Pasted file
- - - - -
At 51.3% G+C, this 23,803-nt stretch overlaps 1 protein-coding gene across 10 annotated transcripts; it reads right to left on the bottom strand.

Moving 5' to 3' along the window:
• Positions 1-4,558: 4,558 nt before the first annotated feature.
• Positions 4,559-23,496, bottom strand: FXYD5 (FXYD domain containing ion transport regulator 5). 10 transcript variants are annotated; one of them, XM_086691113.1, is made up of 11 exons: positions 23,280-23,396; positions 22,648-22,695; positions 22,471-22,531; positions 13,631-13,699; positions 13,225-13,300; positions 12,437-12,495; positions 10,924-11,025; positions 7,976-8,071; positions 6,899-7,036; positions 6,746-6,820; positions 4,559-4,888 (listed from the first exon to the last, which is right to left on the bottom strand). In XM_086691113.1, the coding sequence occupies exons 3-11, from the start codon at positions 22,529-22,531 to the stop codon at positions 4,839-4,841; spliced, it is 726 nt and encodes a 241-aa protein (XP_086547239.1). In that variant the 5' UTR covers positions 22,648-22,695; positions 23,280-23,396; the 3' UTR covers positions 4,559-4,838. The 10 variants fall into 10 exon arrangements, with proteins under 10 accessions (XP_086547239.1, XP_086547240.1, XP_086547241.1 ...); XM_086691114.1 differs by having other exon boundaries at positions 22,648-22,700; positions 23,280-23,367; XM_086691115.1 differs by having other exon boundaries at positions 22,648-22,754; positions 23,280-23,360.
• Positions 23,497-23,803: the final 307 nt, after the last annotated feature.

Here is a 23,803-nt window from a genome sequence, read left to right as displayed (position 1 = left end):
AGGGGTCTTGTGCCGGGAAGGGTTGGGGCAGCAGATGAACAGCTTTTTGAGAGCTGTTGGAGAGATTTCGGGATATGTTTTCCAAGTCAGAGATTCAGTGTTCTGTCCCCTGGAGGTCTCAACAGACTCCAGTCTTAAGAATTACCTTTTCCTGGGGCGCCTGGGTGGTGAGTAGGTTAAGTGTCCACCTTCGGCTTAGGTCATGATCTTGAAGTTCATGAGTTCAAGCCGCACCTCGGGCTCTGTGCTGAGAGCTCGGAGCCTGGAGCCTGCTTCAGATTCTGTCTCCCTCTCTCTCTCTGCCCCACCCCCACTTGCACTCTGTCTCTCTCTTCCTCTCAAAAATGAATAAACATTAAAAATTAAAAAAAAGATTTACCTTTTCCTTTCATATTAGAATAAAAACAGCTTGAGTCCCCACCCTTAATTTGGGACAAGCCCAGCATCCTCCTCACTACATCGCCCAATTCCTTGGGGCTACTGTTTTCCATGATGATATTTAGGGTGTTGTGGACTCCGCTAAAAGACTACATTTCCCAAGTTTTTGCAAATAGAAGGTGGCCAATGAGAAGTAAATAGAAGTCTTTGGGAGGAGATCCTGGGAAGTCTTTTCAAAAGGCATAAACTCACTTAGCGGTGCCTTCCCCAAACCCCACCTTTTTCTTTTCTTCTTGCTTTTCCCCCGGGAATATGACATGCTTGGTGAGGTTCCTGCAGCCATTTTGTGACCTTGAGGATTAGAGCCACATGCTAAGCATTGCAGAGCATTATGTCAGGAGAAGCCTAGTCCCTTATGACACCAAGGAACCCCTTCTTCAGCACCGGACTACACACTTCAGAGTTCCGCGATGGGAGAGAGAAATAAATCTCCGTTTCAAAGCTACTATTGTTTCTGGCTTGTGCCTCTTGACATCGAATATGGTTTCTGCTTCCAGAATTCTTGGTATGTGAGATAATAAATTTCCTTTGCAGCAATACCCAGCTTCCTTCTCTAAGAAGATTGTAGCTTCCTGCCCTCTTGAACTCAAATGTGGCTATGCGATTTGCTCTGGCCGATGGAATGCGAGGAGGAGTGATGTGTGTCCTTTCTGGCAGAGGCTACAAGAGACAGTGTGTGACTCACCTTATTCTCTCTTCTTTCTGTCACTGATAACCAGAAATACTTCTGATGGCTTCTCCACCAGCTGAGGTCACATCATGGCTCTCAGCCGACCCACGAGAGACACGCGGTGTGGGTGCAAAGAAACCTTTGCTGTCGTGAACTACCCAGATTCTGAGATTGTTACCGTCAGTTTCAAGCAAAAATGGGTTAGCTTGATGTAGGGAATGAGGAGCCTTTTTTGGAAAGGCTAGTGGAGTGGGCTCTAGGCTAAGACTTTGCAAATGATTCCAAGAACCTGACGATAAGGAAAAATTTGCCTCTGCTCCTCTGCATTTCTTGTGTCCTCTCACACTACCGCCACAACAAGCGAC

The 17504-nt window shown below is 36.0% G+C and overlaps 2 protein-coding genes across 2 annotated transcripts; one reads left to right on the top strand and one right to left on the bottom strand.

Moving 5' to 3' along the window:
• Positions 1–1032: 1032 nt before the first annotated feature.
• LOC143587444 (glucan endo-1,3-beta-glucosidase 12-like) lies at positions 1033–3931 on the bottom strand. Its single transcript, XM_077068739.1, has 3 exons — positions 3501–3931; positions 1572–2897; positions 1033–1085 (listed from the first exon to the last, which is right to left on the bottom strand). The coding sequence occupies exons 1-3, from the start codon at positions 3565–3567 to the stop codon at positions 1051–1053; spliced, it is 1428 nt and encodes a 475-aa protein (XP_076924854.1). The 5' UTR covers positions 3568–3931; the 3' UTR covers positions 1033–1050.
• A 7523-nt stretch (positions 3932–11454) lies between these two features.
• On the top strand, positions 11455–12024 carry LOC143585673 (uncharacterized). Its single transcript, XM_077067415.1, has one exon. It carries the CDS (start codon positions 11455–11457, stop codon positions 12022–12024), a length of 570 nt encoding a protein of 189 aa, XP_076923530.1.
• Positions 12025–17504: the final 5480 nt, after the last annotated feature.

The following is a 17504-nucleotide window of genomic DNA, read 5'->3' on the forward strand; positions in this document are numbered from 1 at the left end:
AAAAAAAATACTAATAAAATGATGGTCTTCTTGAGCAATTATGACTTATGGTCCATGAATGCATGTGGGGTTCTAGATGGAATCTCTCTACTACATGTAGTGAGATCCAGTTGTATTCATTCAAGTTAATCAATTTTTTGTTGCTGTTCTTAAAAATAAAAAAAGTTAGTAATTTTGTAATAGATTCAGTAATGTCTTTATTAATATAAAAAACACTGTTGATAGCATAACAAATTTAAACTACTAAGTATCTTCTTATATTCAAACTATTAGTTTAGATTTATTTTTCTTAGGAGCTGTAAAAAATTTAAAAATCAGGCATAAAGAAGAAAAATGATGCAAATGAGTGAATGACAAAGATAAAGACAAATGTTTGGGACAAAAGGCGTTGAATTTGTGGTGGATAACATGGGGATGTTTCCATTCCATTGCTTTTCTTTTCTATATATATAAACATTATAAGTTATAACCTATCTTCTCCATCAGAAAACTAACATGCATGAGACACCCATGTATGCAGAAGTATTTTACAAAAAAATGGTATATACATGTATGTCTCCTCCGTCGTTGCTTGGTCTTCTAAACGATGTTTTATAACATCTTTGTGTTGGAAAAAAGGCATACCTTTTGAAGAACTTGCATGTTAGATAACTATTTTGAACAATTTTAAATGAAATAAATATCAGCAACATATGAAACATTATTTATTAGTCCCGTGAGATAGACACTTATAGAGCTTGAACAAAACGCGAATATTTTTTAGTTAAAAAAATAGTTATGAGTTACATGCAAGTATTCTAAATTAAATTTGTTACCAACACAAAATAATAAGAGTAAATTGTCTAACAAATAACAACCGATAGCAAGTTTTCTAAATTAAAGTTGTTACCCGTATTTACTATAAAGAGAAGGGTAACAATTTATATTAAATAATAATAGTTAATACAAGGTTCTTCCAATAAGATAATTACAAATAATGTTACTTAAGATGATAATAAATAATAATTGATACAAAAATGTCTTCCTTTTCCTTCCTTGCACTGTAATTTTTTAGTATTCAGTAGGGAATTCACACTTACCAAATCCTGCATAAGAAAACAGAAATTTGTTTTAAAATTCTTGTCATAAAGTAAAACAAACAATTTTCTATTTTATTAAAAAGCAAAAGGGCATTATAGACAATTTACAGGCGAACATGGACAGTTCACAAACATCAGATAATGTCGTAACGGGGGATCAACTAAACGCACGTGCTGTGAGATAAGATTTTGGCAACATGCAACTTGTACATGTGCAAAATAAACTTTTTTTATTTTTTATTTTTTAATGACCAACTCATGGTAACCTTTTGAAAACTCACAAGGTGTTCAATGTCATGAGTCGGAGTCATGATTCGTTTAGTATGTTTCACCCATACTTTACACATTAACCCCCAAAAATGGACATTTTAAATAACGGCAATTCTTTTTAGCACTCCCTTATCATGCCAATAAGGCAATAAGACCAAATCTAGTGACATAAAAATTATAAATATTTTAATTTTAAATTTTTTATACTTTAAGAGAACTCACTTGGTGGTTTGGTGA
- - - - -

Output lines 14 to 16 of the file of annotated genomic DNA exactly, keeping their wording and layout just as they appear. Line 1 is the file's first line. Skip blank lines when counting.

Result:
• Positions 12025–17504: the final 5480 nt, after the last annotated feature.

The following is a 17504-nucleotide window of genomic DNA, read 5'->3' on the forward strand; positions in this document are numbered from 1 at the left end:
AAAAAAAATACTAATAAAATGATGGTCTTCTTGAGCAATTATGACTTATGGTCCATGAATGCATGTGGGGTTCTAGATGGAATCTCTCTACTACATGTAGTGAGATCCAGTTGTATTCATTCAAGTTAATCAATTTTTTGTTGCTGTTCTTAAAAATAAAAAAAGTTAGTAATTTTGTAATAGATTCAGTAATGTCTTTATTAATATAAAAAACACTGTTGATAGCATAACAAATTTAAACTACTAAGTATCTTCTTATATTCAAACTATTAGTTTAGATTTATTTTTCTTAGGAGCTGTAAAAAATTTAAAAATCAGGCATAAAGAAGAAAAATGATGCAAATGAGTGAATGACAAAGATAAAGACAAATGTTTGGGACAAAAGGCGTTGAATTTGTGGTGGATAACATGGGGATGTTTCCATTCCATTGCTTTTCTTTTCTATATATATAAACATTATAAGTTATAACCTATCTTCTCCATCAGAAAACTAACATGCATGAGACACCCATGTATGCAGAAGTATTTTACAAAAAAATGGTATATACATGTATGTCTCCTCCGTCGTTGCTTGGTCTTCTAAACGATGTTTTATAACATCTTTGTGTTGGAAAAAAGGCATACCTTTTGAAGAACTTGCATGTTAGATAACTATTTTGAACAATTTTAAATGAAATAAATATCAGCAACATATGAAACATTATTTATTAGTCCCGTGAGATAGACACTTATAGAGCTTGAACAAAACGCGAATATTTTTTAGTTAAAAAAATAGTTATGAGTTACATGCAAGTATTCTAAATTAAATTTGTTACCAACACAAAATAATAAGAGTAAATTGTCTAACAAATAACAACCGATAGCAAGTTTTCTAAATTAAAGTTGTTACCCGTATTTACTATAAAGAGAAGGGTAACAATTTATATTAAATAATAATAGTTAATACAAGGTTCTTCCAATAAGATAATTACAAATAATGTTACTTAAGATGATAATAAATAATAATTGATACAAAAATGTCTTCCTTTTCCTTCCTTGCACTGTAATTTTTTAGTATTCAGTAGGGAATTCACACTTACCAAATCCTGCATAAGAAAACAGAAATTTGTTTTAAAATTCTTGTCATAAAGTAAAACAAACAATTTTCTATTTTATTAAAAAGCAAAAGGGCATTATAGACAATTTACAGGCGAACATGGACAGTTCACAAACATCAGATAATGTCGTAACGGGGGATCAACTAAACGCACGTGCTGTGAGATAAGATTTTGGCAACATGCAACTTGTACATGTGCAAAATAAACTTTTTTTATTTTTTATTTTTTAATGACCAACTCATGGTAACCTTTTGAAAACTCACAAGGTGTTCAATGTCATGAGTCGGAGTCATGATTCGTTTAGTATGTTTCACCCATACTTTACACATTAACCCCCAAAAATGGACATTTTAAATAACGGCAATTCTTTTTAGCACTCCCTTATCATGCCAATAAGGCAATAAGACCAAATCTAGTGACATAAAAATTATAAATATTTTAATTTTAAATTTTTTATACTTTAAGAGAACTCACTTGGTGGTTTGGTGA